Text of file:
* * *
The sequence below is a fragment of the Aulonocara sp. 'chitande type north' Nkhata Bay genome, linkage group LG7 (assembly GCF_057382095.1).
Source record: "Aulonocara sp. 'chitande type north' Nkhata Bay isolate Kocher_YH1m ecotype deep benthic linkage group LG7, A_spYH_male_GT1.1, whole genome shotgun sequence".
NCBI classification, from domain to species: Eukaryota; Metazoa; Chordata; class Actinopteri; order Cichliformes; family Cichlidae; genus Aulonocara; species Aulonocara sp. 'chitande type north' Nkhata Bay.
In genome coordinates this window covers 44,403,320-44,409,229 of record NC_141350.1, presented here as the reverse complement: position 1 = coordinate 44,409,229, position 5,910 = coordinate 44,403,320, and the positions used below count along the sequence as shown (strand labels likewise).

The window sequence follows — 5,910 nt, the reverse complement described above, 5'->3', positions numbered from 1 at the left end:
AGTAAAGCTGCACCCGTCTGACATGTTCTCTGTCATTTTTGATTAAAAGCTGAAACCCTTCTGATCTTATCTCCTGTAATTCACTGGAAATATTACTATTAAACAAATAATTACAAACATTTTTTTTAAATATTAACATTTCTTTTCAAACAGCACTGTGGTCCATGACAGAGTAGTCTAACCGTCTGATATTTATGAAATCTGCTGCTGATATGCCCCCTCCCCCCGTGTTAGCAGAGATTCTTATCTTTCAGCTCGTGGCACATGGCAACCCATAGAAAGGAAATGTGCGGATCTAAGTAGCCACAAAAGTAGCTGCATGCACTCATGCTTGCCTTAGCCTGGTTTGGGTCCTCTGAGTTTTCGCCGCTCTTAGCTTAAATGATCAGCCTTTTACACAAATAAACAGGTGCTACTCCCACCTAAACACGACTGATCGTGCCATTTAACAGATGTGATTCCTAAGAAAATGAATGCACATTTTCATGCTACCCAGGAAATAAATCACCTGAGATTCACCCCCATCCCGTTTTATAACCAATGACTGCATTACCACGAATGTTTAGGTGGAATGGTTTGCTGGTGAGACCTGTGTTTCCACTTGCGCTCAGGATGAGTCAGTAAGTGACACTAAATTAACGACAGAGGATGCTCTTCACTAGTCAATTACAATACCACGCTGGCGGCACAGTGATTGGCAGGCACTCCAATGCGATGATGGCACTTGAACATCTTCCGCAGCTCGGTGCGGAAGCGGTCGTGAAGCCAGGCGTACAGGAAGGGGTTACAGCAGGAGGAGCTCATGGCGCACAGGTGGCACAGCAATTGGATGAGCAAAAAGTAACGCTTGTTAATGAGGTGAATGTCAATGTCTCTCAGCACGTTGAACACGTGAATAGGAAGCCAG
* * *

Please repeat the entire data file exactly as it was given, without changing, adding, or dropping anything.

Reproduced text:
The sequence below is a fragment of the Aulonocara sp. 'chitande type north' Nkhata Bay genome, linkage group LG7 (assembly GCF_057382095.1).
Source record: "Aulonocara sp. 'chitande type north' Nkhata Bay isolate Kocher_YH1m ecotype deep benthic linkage group LG7, A_spYH_male_GT1.1, whole genome shotgun sequence".
NCBI classification, from domain to species: Eukaryota; Metazoa; Chordata; class Actinopteri; order Cichliformes; family Cichlidae; genus Aulonocara; species Aulonocara sp. 'chitande type north' Nkhata Bay.
In genome coordinates this window covers 44,403,320-44,409,229 of record NC_141350.1, presented here as the reverse complement: position 1 = coordinate 44,409,229, position 5,910 = coordinate 44,403,320, and the positions used below count along the sequence as shown (strand labels likewise).

The window sequence follows — 5,910 nt, the reverse complement described above, 5'->3', positions numbered from 1 at the left end:
AGTAAAGCTGCACCCGTCTGACATGTTCTCTGTCATTTTTGATTAAAAGCTGAAACCCTTCTGATCTTATCTCCTGTAATTCACTGGAAATATTACTATTAAACAAATAATTACAAACATTTTTTTTAAATATTAACATTTCTTTTCAAACAGCACTGTGGTCCATGACAGAGTAGTCTAACCGTCTGATATTTATGAAATCTGCTGCTGATATGCCCCCTCCCCCCGTGTTAGCAGAGATTCTTATCTTTCAGCTCGTGGCACATGGCAACCCATAGAAAGGAAATGTGCGGATCTAAGTAGCCACAAAAGTAGCTGCATGCACTCATGCTTGCCTTAGCCTGGTTTGGGTCCTCTGAGTTTTCGCCGCTCTTAGCTTAAATGATCAGCCTTTTACACAAATAAACAGGTGCTACTCCCACCTAAACACGACTGATCGTGCCATTTAACAGATGTGATTCCTAAGAAAATGAATGCACATTTTCATGCTACCCAGGAAATAAATCACCTGAGATTCACCCCCATCCCGTTTTATAACCAATGACTGCATTACCACGAATGTTTAGGTGGAATGGTTTGCTGGTGAGACCTGTGTTTCCACTTGCGCTCAGGATGAGTCAGTAAGTGACACTAAATTAACGACAGAGGATGCTCTTCACTAGTCAATTACAATACCACGCTGGCGGCACAGTGATTGGCAGGCACTCCAATGCGATGATGGCACTTGAACATCTTCCGCAGCTCGGTGCGGAAGCGGTCGTGAAGCCAGGCGTACAGGAAGGGGTTACAGCAGGAGGAGCTCATGGCGCACAGGTGGCACAGCAATTGGATGAGCAAAAAGTAACGCTTGTTAATGAGGTGAATGTCAATGTCTCTCAGCACGTTGAACACGTGAATAGGAAGCCAG